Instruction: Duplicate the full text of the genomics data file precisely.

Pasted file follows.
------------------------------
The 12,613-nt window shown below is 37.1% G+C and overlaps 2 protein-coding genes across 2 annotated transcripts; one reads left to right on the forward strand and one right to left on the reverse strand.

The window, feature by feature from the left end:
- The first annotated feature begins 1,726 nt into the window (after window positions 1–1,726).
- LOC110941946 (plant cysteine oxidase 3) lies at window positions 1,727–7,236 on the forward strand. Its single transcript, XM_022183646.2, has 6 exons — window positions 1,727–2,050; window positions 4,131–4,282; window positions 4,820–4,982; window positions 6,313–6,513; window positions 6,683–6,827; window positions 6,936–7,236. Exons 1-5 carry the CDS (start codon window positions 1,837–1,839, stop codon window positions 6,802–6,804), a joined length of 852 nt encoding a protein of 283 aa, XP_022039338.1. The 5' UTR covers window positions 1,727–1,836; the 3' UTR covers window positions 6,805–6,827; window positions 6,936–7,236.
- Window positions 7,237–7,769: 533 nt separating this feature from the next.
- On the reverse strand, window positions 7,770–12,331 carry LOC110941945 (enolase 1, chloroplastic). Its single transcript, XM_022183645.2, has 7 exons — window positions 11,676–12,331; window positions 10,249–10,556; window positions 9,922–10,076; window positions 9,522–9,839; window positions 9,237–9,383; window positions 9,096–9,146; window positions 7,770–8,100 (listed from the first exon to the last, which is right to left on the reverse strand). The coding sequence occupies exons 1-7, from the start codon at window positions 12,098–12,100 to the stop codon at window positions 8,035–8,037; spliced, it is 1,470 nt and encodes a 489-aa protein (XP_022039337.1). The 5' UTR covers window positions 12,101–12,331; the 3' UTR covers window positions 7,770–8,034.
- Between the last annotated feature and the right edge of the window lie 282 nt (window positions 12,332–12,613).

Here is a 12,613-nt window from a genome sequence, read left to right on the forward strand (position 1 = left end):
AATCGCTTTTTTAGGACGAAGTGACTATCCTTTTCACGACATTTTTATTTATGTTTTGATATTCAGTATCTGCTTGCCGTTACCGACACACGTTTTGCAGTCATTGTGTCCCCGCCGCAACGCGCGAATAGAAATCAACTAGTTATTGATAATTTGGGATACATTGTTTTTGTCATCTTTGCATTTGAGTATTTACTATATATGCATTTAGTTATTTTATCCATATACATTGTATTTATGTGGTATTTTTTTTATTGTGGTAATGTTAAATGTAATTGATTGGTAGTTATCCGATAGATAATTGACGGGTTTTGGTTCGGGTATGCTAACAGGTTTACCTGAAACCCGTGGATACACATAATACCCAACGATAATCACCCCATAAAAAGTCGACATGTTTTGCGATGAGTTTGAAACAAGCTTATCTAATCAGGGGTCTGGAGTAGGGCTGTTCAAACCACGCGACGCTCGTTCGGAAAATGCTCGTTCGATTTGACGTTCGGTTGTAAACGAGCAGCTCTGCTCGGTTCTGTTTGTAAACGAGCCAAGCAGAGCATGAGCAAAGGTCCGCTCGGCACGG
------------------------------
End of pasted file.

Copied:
The 12,613-nt window shown below is 37.1% G+C and overlaps 2 protein-coding genes across 2 annotated transcripts; one reads left to right on the forward strand and one right to left on the reverse strand.

The window, feature by feature from the left end:
- The first annotated feature begins 1,726 nt into the window (after window positions 1–1,726).
- LOC110941946 (plant cysteine oxidase 3) lies at window positions 1,727–7,236 on the forward strand. Its single transcript, XM_022183646.2, has 6 exons — window positions 1,727–2,050; window positions 4,131–4,282; window positions 4,820–4,982; window positions 6,313–6,513; window positions 6,683–6,827; window positions 6,936–7,236. Exons 1-5 carry the CDS (start codon window positions 1,837–1,839, stop codon window positions 6,802–6,804), a joined length of 852 nt encoding a protein of 283 aa, XP_022039338.1. The 5' UTR covers window positions 1,727–1,836; the 3' UTR covers window positions 6,805–6,827; window positions 6,936–7,236.
- Window positions 7,237–7,769: 533 nt separating this feature from the next.
- On the reverse strand, window positions 7,770–12,331 carry LOC110941945 (enolase 1, chloroplastic). Its single transcript, XM_022183645.2, has 7 exons — window positions 11,676–12,331; window positions 10,249–10,556; window positions 9,922–10,076; window positions 9,522–9,839; window positions 9,237–9,383; window positions 9,096–9,146; window positions 7,770–8,100 (listed from the first exon to the last, which is right to left on the reverse strand). The coding sequence occupies exons 1-7, from the start codon at window positions 12,098–12,100 to the stop codon at window positions 8,035–8,037; spliced, it is 1,470 nt and encodes a 489-aa protein (XP_022039337.1). The 5' UTR covers window positions 12,101–12,331; the 3' UTR covers window positions 7,770–8,034.
- Between the last annotated feature and the right edge of the window lie 282 nt (window positions 12,332–12,613).

Here is a 12,613-nt window from a genome sequence, read left to right on the forward strand (position 1 = left end):
AATCGCTTTTTTAGGACGAAGTGACTATCCTTTTCACGACATTTTTATTTATGTTTTGATATTCAGTATCTGCTTGCCGTTACCGACACACGTTTTGCAGTCATTGTGTCCCCGCCGCAACGCGCGAATAGAAATCAACTAGTTATTGATAATTTGGGATACATTGTTTTTGTCATCTTTGCATTTGAGTATTTACTATATATGCATTTAGTTATTTTATCCATATACATTGTATTTATGTGGTATTTTTTTTATTGTGGTAATGTTAAATGTAATTGATTGGTAGTTATCCGATAGATAATTGACGGGTTTTGGTTCGGGTATGCTAACAGGTTTACCTGAAACCCGTGGATACACATAATACCCAACGATAATCACCCCATAAAAAGTCGACATGTTTTGCGATGAGTTTGAAACAAGCTTATCTAATCAGGGGTCTGGAGTAGGGCTGTTCAAACCACGCGACGCTCGTTCGGAAAATGCTCGTTCGATTTGACGTTCGGTTGTAAACGAGCAGCTCTGCTCGGTTCTGTTTGTAAACGAGCCAAGCAGAGCATGAGCAAAGGTCCGCTCGGCACGG